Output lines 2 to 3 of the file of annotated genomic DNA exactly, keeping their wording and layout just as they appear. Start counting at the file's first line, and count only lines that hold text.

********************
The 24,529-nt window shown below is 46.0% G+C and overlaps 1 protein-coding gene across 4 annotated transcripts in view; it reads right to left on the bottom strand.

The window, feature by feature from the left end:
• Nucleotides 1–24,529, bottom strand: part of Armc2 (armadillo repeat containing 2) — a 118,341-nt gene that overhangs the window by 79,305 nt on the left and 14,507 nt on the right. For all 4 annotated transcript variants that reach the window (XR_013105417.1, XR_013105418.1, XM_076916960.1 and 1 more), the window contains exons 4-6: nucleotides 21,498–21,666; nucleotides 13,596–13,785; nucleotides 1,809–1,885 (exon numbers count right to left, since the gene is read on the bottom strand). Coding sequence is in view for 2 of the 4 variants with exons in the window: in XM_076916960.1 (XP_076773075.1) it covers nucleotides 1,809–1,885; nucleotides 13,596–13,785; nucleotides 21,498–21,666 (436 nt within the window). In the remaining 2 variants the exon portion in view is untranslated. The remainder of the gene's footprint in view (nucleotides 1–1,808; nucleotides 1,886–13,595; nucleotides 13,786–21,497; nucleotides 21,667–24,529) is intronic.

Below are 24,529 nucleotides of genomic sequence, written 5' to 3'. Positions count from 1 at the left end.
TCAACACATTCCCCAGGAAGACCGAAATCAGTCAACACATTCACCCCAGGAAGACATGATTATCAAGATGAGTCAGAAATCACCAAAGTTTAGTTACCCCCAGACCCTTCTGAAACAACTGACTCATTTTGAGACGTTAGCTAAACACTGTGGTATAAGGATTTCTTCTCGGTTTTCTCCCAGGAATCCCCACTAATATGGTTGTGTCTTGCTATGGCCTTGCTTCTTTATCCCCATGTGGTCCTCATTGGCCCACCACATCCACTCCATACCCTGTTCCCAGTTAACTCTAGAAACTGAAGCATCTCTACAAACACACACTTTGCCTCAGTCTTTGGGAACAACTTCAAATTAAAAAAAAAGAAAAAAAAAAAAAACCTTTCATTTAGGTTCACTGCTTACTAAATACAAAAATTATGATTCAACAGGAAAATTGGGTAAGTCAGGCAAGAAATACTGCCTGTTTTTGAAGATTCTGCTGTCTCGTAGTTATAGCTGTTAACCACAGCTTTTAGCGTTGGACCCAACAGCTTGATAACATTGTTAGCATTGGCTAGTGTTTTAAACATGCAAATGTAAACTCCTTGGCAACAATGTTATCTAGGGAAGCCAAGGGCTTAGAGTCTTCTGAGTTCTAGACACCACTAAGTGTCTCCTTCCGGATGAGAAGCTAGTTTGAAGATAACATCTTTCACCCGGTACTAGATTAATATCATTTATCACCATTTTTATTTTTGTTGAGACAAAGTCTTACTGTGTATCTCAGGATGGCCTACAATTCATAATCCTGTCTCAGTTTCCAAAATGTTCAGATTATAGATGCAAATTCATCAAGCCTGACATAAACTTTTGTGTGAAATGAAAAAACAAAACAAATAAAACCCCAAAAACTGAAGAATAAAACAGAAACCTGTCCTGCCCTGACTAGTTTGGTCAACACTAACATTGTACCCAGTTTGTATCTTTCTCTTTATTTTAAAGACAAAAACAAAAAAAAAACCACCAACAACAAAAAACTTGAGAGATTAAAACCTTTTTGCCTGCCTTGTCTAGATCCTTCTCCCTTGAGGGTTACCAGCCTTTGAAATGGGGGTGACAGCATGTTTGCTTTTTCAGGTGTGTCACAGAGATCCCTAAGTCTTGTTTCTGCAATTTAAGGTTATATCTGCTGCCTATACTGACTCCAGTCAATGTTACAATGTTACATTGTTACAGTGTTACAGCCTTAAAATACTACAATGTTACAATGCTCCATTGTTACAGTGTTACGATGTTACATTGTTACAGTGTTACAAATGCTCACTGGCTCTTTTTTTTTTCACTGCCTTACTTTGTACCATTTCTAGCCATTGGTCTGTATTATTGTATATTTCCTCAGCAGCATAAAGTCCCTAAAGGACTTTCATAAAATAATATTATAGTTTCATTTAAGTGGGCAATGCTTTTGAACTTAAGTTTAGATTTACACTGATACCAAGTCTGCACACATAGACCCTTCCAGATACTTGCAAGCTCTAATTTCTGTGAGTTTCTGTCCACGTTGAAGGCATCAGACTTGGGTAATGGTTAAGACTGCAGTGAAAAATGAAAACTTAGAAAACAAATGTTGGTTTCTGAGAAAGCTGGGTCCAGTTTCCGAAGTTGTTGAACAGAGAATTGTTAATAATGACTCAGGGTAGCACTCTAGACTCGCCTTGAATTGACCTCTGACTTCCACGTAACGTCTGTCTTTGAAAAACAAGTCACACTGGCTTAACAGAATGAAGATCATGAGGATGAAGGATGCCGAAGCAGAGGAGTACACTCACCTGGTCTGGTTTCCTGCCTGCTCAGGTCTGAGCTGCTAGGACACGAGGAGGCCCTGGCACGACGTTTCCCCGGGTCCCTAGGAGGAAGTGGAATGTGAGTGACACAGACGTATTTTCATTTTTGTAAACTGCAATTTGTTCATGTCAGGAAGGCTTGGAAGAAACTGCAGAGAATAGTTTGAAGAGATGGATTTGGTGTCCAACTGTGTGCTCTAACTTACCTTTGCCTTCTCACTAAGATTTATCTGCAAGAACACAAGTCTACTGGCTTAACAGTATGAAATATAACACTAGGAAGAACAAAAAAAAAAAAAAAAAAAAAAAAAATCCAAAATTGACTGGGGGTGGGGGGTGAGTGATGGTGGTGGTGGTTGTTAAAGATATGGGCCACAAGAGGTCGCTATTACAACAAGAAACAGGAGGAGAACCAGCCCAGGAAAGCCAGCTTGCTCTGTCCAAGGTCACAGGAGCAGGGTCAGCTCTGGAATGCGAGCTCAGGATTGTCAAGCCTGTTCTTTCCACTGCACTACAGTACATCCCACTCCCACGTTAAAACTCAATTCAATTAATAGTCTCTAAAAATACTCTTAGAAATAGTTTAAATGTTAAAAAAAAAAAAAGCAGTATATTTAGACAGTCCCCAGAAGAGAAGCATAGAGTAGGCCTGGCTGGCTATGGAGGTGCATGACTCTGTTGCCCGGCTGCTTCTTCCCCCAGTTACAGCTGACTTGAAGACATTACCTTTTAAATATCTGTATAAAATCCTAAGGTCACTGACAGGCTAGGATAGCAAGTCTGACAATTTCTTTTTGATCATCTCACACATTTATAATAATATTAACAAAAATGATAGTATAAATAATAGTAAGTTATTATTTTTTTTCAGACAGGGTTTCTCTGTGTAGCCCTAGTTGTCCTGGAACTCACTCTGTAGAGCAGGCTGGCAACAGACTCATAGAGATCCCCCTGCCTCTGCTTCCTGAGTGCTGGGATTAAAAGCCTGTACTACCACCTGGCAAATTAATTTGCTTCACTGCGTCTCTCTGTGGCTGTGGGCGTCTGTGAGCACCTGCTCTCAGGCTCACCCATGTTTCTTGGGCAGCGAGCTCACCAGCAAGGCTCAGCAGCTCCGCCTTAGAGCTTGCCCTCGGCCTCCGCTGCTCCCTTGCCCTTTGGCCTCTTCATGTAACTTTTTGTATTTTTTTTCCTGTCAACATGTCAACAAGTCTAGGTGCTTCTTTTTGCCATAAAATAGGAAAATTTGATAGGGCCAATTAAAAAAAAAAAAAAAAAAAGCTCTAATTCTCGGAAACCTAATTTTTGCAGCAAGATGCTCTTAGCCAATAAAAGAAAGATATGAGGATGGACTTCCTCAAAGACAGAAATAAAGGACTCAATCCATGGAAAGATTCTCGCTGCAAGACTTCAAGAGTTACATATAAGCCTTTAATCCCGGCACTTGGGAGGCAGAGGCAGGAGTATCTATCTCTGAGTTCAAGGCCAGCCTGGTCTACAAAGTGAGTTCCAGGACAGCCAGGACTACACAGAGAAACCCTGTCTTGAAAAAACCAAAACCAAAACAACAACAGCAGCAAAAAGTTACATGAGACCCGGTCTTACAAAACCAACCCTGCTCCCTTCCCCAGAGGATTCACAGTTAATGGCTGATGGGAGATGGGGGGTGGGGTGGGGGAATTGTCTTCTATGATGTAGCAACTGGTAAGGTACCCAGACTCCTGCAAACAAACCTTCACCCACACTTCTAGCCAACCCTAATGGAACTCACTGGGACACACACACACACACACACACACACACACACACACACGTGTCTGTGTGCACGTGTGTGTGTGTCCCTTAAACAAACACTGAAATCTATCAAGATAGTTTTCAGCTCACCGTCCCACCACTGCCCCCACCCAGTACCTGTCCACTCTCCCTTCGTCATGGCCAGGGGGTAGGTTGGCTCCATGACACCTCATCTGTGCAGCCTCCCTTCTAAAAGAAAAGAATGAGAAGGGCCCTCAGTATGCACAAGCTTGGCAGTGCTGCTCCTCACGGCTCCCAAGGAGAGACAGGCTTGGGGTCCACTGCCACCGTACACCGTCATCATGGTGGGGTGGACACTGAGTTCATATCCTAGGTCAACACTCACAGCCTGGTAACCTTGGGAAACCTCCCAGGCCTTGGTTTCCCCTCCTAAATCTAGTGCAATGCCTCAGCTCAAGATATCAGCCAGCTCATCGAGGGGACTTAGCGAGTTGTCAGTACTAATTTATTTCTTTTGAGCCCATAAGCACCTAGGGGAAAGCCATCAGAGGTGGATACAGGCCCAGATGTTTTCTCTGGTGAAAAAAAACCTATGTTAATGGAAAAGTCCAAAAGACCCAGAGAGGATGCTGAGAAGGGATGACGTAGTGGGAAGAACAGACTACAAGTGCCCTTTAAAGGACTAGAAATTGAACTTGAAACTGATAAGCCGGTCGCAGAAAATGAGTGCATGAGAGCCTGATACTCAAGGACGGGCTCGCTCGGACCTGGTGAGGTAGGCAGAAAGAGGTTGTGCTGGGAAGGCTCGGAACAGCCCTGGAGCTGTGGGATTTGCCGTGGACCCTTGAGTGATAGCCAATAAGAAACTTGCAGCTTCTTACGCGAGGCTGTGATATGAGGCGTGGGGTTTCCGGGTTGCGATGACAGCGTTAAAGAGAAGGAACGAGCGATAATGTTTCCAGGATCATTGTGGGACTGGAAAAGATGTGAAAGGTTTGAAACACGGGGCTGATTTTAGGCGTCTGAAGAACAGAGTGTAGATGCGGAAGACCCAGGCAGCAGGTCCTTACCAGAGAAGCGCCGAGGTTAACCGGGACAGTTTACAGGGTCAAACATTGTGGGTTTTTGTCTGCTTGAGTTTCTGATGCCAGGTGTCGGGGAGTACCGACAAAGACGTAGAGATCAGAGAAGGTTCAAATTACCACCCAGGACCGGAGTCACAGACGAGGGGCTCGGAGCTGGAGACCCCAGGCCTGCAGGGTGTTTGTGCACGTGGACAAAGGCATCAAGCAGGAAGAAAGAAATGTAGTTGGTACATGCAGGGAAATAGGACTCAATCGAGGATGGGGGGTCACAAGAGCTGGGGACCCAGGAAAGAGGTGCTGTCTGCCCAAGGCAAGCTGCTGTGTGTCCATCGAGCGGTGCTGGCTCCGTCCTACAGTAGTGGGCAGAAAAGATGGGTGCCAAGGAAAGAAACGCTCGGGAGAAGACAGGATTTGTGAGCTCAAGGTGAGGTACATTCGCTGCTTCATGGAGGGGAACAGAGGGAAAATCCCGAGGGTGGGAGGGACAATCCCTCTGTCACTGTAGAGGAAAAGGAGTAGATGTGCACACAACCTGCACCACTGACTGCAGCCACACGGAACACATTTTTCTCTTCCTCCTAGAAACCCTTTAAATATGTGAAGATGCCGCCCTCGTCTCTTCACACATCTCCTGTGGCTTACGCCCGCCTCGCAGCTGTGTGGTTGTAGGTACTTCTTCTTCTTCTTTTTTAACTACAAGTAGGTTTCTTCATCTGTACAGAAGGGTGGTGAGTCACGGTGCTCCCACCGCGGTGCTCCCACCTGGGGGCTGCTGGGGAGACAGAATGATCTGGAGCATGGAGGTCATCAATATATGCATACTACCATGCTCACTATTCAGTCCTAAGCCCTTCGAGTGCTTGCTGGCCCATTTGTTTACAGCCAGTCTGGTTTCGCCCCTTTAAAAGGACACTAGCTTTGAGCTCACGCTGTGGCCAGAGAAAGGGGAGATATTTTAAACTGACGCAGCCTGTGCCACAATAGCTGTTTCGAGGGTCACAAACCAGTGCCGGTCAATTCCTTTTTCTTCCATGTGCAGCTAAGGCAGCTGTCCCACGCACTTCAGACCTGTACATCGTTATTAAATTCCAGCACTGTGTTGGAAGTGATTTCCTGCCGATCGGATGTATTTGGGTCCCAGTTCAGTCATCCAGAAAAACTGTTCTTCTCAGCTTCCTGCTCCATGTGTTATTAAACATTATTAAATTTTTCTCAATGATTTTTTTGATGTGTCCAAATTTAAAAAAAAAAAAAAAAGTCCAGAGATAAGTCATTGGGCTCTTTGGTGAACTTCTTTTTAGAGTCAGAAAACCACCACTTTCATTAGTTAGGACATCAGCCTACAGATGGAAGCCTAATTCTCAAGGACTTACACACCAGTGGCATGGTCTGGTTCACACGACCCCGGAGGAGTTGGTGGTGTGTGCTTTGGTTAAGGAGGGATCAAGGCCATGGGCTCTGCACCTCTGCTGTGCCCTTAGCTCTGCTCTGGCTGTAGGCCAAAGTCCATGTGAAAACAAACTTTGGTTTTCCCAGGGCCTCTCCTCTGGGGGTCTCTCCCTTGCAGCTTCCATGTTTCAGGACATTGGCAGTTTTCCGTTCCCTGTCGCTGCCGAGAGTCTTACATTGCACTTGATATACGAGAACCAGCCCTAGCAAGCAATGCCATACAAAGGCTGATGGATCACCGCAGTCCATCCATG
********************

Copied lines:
The window, feature by feature from the left end:
• Nucleotides 1–24,529, bottom strand: part of Armc2 (armadillo repeat containing 2) — a 118,341-nt gene that overhangs the window by 79,305 nt on the left and 14,507 nt on the right. For all 4 annotated transcript variants that reach the window (XR_013105417.1, XR_013105418.1, XM_076916960.1 and 1 more), the window contains exons 4-6: nucleotides 21,498–21,666; nucleotides 13,596–13,785; nucleotides 1,809–1,885 (exon numbers count right to left, since the gene is read on the bottom strand). Coding sequence is in view for 2 of the 4 variants with exons in the window: in XM_076916960.1 (XP_076773075.1) it covers nucleotides 1,809–1,885; nucleotides 13,596–13,785; nucleotides 21,498–21,666 (436 nt within the window). In the remaining 2 variants the exon portion in view is untranslated. The remainder of the gene's footprint in view (nucleotides 1–1,808; nucleotides 1,886–13,595; nucleotides 13,786–21,497; nucleotides 21,667–24,529) is intronic.